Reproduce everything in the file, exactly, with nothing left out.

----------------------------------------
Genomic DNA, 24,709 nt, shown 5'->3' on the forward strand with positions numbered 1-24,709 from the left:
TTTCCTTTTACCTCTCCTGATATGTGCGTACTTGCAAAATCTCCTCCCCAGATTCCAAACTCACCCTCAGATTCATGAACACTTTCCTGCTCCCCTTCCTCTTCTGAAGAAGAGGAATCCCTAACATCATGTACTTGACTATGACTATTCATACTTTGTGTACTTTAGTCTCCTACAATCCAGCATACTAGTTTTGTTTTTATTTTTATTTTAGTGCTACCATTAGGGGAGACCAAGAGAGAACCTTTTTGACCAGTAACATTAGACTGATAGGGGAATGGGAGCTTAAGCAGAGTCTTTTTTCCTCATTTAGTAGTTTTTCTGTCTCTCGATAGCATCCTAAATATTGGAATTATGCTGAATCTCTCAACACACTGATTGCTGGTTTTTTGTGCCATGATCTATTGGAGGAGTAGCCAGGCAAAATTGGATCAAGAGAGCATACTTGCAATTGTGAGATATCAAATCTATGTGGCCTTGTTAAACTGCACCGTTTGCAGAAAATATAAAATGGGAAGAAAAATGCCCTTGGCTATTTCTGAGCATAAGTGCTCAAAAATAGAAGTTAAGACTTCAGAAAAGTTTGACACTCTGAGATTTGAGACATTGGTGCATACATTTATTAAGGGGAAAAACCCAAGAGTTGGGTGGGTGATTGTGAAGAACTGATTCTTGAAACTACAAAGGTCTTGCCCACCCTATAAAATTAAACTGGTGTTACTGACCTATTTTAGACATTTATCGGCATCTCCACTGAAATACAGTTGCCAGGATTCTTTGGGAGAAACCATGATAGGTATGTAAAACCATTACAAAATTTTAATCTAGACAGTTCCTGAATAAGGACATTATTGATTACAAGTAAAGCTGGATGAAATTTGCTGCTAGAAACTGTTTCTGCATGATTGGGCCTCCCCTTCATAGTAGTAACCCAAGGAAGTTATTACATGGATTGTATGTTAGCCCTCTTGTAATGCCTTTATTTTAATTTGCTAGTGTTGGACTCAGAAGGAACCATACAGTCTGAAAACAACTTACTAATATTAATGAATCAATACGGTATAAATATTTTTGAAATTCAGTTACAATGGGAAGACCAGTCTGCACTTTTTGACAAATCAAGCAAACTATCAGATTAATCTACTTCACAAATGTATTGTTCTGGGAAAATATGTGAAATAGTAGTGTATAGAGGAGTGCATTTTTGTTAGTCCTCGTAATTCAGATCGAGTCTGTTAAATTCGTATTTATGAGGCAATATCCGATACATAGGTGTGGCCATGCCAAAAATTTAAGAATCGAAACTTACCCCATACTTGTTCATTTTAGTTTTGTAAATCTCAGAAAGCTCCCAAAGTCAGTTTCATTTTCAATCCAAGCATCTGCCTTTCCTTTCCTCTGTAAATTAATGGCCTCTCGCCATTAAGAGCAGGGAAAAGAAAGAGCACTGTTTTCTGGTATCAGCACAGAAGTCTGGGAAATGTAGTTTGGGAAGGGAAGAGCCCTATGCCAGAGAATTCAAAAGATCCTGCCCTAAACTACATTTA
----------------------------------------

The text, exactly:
Genomic DNA, 24,709 nt, shown 5'->3' on the forward strand with positions numbered 1-24,709 from the left:
TTTCCTTTTACCTCTCCTGATATGTGCGTACTTGCAAAATCTCCTCCCCAGATTCCAAACTCACCCTCAGATTCATGAACACTTTCCTGCTCCCCTTCCTCTTCTGAAGAAGAGGAATCCCTAACATCATGTACTTGACTATGACTATTCATACTTTGTGTACTTTAGTCTCCTACAATCCAGCATACTAGTTTTGTTTTTATTTTTATTTTAGTGCTACCATTAGGGGAGACCAAGAGAGAACCTTTTTGACCAGTAACATTAGACTGATAGGGGAATGGGAGCTTAAGCAGAGTCTTTTTTCCTCATTTAGTAGTTTTTCTGTCTCTCGATAGCATCCTAAATATTGGAATTATGCTGAATCTCTCAACACACTGATTGCTGGTTTTTTGTGCCATGATCTATTGGAGGAGTAGCCAGGCAAAATTGGATCAAGAGAGCATACTTGCAATTGTGAGATATCAAATCTATGTGGCCTTGTTAAACTGCACCGTTTGCAGAAAATATAAAATGGGAAGAAAAATGCCCTTGGCTATTTCTGAGCATAAGTGCTCAAAAATAGAAGTTAAGACTTCAGAAAAGTTTGACACTCTGAGATTTGAGACATTGGTGCATACATTTATTAAGGGGAAAAACCCAAGAGTTGGGTGGGTGATTGTGAAGAACTGATTCTTGAAACTACAAAGGTCTTGCCCACCCTATAAAATTAAACTGGTGTTACTGACCTATTTTAGACATTTATCGGCATCTCCACTGAAATACAGTTGCCAGGATTCTTTGGGAGAAACCATGATAGGTATGTAAAACCATTACAAAATTTTAATCTAGACAGTTCCTGAATAAGGACATTATTGATTACAAGTAAAGCTGGATGAAATTTGCTGCTAGAAACTGTTTCTGCATGATTGGGCCTCCCCTTCATAGTAGTAACCCAAGGAAGTTATTACATGGATTGTATGTTAGCCCTCTTGTAATGCCTTTATTTTAATTTGCTAGTGTTGGACTCAGAAGGAACCATACAGTCTGAAAACAACTTACTAATATTAATGAATCAATACGGTATAAATATTTTTGAAATTCAGTTACAATGGGAAGACCAGTCTGCACTTTTTGACAAATCAAGCAAACTATCAGATTAATCTACTTCACAAATGTATTGTTCTGGGAAAATATGTGAAATAGTAGTGTATAGAGGAGTGCATTTTTGTTAGTCCTCGTAATTCAGATCGAGTCTGTTAAATTCGTATTTATGAGGCAATATCCGATACATAGGTGTGGCCATGCCAAAAATTTAAGAATCGAAACTTACCCCATACTTGTTCATTTTAGTTTTGTAAATCTCAGAAAGCTCCCAAAGTCAGTTTCATTTTCAATCCAAGCATCTGCCTTTCCTTTCCTCTGTAAATTAATGGCCTCTCGCCATTAAGAGCAGGGAAAAGAAAGAGCACTGTTTTCTGGTATCAGCACAGAAGTCTGGGAAATGTAGTTTGGGAAGGGAAGAGCCCTATGCCAGAGAATTCAAAAGATCCTGCCCTAAACTACATTTA